Europeans quite happy with their personal situation, but less satisfied with economic and social climate in their country.
Despite hard economic times, Europeans are generally satisfied with their lives and optimistic about their short-term prospects, an EU survey published today suggests.
But it also reveals that when they look how their country as a whole is doing, most find little to smile about.
Nearly 27 000 people were polled across 30 countries – the 27 EU countries and Croatia, Turkey and the former Yugoslav republic of Macedonia.
The survey was conducted over three weeks in May and June, when Europe was struggling to pull itself out of the deepest recession in decades. The results form part of the commission’s 2009 report on social trends in Europe.
Respondents were asked to consider their wellbeing in terms of factors like their job, where they live and their household finances.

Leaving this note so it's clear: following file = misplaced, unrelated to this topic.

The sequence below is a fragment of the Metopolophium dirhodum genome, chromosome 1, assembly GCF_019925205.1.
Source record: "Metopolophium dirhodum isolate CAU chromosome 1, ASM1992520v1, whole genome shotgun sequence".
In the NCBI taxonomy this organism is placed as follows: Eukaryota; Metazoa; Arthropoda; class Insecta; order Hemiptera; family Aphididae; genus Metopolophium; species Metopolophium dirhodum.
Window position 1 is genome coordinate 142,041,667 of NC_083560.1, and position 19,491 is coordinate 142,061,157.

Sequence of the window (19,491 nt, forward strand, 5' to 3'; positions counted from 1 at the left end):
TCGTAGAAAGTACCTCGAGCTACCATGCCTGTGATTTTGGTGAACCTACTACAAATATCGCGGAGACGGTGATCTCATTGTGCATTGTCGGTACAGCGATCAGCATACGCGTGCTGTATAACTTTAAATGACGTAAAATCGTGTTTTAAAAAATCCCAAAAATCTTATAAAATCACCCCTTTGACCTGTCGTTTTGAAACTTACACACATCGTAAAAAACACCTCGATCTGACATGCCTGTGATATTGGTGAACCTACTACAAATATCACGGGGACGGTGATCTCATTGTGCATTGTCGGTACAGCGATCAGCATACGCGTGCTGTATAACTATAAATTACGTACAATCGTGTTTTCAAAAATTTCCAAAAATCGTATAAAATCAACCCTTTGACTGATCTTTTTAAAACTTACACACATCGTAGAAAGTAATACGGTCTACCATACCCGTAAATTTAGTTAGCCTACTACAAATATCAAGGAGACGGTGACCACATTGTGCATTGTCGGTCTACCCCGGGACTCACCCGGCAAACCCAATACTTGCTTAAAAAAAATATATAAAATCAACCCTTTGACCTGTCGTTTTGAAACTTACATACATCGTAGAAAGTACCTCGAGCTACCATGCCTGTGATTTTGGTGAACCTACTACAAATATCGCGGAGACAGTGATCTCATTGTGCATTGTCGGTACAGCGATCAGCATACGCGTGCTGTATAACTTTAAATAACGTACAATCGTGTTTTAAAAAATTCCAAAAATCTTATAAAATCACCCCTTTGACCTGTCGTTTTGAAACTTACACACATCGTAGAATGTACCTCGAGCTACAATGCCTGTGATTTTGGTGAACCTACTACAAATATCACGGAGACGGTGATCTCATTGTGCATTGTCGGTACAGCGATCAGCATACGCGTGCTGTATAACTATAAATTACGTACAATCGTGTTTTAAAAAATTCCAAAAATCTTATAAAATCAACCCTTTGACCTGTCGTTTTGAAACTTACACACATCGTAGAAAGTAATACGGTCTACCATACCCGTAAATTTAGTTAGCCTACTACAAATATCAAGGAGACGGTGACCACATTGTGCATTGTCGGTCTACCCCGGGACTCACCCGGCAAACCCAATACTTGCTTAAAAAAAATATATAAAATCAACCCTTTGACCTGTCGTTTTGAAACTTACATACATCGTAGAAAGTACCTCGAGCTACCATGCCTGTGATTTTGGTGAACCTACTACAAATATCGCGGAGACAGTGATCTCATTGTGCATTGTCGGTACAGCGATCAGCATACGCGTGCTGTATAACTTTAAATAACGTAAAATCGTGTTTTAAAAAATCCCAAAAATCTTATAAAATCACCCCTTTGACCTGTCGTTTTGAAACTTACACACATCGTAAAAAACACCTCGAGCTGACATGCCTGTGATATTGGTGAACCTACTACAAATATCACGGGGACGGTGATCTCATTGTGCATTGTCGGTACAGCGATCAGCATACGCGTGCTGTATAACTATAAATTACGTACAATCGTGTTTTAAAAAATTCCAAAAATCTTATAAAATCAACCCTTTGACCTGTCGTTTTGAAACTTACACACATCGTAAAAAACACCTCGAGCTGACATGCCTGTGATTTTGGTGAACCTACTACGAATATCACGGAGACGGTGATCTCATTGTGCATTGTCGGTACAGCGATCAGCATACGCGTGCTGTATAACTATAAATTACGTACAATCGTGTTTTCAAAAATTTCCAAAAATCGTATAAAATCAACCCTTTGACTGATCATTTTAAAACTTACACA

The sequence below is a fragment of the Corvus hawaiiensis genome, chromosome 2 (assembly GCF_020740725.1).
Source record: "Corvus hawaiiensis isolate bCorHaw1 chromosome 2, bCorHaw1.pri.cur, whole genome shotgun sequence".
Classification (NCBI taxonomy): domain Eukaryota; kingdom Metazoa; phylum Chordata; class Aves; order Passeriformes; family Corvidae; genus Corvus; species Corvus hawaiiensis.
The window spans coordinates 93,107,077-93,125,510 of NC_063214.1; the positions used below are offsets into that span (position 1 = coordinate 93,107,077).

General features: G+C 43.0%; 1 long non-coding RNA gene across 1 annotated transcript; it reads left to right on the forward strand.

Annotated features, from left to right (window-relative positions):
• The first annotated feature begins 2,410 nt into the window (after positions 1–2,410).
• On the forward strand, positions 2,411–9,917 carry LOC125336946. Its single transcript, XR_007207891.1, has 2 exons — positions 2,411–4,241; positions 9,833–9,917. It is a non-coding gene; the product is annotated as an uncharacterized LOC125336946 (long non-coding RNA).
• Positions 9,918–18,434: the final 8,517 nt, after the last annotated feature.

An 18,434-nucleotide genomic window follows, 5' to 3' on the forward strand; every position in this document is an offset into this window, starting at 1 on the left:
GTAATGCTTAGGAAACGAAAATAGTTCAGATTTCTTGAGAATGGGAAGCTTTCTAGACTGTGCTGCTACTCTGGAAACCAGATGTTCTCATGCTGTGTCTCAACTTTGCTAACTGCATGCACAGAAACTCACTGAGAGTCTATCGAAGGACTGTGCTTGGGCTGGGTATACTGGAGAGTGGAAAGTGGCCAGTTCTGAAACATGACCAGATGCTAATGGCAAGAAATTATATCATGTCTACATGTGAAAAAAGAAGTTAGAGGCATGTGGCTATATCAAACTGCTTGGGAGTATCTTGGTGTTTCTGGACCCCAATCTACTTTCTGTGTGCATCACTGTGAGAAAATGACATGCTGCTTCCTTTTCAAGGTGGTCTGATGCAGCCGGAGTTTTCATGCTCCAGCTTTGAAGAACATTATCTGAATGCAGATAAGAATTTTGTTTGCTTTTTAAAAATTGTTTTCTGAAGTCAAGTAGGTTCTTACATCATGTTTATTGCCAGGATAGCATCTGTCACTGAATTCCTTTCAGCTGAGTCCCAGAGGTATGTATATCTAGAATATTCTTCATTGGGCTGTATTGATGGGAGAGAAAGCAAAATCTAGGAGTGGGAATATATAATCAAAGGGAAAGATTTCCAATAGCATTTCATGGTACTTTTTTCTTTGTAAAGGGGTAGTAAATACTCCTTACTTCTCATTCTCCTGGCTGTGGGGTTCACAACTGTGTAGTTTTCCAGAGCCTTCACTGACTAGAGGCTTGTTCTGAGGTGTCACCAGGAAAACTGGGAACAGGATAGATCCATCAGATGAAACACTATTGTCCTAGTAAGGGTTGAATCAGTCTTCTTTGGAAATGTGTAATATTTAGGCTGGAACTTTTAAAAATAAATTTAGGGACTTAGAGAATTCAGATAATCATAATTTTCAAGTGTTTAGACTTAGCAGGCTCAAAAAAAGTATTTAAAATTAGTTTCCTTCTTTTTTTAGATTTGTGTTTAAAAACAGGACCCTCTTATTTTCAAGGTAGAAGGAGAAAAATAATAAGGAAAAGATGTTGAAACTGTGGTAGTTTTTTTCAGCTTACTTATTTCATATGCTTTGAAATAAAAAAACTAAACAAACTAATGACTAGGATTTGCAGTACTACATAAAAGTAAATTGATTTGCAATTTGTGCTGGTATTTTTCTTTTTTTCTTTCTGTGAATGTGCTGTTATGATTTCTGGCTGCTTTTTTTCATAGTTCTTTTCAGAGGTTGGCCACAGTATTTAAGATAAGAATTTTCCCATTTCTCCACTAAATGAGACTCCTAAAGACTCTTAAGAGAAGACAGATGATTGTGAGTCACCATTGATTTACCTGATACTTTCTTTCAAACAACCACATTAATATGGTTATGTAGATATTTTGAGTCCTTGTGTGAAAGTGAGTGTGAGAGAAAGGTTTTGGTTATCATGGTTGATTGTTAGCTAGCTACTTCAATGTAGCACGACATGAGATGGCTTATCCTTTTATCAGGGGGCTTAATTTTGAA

The degree of contentment varies widely from country to country. By and large, northerners and westerners are happier with their lot and more sanguine about their future than southerners and easterners.
The highest levels of personal satisfaction were recorded in Denmark, earning that country a score of 8 on a scale of -10 to 10. Sweden, the Netherlands and Finland also came up with high marks. Bulgaria came in last with -1.9, while the mood in Hungary, Greece and Romania was similarly gloomy.
Vladimir Špidla, commissioner for social affairs, called the results “comforting”. “Despite the difficult economic situation, most Europeans remain satisfied with their lives.”
Respondents also evaluated conditions in their country, including the economy, the job market, living costs, housing and public administration. In contrast with the high levels of satisfaction recorded for personal wellbeing, the survey found widespread discontent. Europeans not only believe the situation has deteriorated over the past five years – they expect it to get worse.
Europeans were also asked to share their views on key social policies like pensions and unemployment benefits. Here too the reviews were negative and the outlook bleak with one exception. There was broad, if weak, satisfaction with health care.